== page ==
Do the Malcontents Need a Third Political Party in America? Richard M. Perloff

Adam Fox, one of the defendants in Michigan Governor Gretchen Whitmer’s kidnapping case, in a courtroom drawing during an appearance on October 13, 2020 in federal court in Grand Rapids, Michigan. Fox is the accused leader of a group accused of an alleged plot to kidnap Whitmore. His lawyers say he was the victim of an ambush. In a guest column today, Cleveland State University professor Richard M. Perloff views the Fox case as an example of someone losing their bearings in life, discouragement, and disaffection that he believed could be channeled more constructively if there were a third political party in America. (Jerry Lemenu via AP)PA

CLEVELAND — Adam Fox couldn’t catch a break. He struggled to find direction after graduating from high school, performed contract work for a vacuum cleaner repair shop in Grand Rapids, Michigan, But that did not work. He blamed Democratic leaders for his fate. It was March 2020 and COVID-19 was getting worse.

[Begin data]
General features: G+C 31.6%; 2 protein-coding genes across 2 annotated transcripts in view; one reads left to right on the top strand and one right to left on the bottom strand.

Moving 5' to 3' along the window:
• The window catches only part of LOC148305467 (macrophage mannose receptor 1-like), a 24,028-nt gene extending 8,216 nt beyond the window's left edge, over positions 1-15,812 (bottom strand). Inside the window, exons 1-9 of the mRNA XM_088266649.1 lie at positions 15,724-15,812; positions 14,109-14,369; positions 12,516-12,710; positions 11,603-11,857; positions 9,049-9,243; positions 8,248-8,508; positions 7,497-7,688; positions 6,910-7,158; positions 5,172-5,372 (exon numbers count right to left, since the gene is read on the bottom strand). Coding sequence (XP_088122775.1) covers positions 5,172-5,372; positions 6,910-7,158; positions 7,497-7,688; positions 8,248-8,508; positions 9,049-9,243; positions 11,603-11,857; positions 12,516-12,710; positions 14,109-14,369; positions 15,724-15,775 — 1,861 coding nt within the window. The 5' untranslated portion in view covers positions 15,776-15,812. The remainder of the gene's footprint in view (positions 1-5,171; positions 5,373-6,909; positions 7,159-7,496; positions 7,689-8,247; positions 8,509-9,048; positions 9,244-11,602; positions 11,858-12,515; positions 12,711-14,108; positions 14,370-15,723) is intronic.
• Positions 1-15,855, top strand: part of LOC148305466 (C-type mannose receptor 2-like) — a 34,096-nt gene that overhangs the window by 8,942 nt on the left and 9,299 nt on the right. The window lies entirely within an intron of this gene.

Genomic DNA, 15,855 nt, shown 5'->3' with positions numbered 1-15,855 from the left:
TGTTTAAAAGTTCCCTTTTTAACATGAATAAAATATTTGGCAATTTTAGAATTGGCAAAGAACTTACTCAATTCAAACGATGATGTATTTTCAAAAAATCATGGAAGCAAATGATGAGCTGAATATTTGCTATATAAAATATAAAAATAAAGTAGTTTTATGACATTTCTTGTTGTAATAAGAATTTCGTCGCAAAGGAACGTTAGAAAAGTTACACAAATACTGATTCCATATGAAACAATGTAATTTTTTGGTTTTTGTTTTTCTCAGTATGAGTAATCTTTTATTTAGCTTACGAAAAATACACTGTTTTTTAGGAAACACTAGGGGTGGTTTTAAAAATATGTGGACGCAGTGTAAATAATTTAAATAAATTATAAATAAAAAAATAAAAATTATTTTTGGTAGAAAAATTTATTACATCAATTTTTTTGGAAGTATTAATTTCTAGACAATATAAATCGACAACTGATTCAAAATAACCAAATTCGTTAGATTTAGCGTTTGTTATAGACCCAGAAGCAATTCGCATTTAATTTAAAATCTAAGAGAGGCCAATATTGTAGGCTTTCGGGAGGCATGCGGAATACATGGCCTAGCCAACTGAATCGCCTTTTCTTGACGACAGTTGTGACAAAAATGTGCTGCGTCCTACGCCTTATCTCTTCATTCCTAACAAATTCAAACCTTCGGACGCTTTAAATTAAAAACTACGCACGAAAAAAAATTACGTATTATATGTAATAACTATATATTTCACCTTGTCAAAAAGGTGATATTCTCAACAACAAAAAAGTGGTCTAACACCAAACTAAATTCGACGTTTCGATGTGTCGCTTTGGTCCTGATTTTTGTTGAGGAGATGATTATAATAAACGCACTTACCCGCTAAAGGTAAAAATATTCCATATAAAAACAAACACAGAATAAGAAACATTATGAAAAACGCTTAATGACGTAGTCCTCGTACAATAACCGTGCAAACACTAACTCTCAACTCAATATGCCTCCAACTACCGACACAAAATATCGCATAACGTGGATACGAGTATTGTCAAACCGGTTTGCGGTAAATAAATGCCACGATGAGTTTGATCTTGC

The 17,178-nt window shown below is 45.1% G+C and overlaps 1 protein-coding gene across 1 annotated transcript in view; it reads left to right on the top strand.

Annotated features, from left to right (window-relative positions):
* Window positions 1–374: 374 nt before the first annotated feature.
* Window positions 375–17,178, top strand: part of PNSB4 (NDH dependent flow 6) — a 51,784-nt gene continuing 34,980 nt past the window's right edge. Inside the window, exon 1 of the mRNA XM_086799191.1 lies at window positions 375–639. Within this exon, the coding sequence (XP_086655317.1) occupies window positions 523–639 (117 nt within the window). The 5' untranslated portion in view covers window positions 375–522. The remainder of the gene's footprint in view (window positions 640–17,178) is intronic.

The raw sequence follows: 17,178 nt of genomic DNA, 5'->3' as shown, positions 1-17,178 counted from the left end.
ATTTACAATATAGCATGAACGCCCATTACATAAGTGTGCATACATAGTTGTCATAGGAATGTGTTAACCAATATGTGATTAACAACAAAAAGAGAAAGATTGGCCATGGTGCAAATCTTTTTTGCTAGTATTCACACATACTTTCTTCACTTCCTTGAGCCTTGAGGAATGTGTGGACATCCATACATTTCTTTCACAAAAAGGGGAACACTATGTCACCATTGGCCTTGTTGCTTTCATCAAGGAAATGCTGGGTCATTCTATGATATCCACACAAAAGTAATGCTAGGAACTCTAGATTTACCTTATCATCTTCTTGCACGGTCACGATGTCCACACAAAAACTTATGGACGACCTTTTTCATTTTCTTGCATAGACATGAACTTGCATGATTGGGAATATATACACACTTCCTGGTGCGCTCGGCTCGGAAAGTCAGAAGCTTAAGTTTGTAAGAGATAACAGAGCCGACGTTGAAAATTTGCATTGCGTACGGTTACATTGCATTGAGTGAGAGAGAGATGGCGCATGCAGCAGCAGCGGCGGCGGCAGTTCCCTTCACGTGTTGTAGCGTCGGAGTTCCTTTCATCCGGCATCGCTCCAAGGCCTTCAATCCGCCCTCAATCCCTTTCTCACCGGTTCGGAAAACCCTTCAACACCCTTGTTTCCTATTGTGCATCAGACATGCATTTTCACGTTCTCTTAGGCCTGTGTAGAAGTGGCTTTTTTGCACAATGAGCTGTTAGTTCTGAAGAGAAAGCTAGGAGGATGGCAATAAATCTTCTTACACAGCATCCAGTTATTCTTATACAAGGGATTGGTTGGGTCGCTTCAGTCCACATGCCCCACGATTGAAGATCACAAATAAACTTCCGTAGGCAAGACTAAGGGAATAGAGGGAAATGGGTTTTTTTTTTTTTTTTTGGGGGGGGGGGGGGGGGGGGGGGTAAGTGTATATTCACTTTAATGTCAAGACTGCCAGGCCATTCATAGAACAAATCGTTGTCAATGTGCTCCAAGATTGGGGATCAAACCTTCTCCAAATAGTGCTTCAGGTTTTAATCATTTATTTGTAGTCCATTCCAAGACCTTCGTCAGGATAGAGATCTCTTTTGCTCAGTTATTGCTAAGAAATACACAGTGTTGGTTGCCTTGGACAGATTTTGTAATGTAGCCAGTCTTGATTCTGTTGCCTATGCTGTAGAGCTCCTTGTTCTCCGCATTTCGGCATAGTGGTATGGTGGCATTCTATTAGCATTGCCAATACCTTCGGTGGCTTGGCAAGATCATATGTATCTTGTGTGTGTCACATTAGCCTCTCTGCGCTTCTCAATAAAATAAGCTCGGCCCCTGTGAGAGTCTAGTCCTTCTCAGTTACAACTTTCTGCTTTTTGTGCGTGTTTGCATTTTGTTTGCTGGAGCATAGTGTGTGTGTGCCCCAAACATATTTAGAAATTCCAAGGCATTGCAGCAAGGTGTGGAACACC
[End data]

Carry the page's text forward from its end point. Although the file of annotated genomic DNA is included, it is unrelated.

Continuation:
He was furious with the government, especially Michigan Governor Gretchen Whitmer, for his lockdown order. This is where it gets complicated. One opinion is that Fox formed a paramilitary group, bonded with like-minded guys from QAnon and the Proud Boys, plotted to kidnap Whitmer, got caught and was charged with conspiracy to possess weapons of mass destruction and federal firearms violations. The other point of view, his defense attorneysis that he was just acting tough, had no intention of kidnapping Whitmer, but was manipulated and framed by the FBI.

Comments are closed.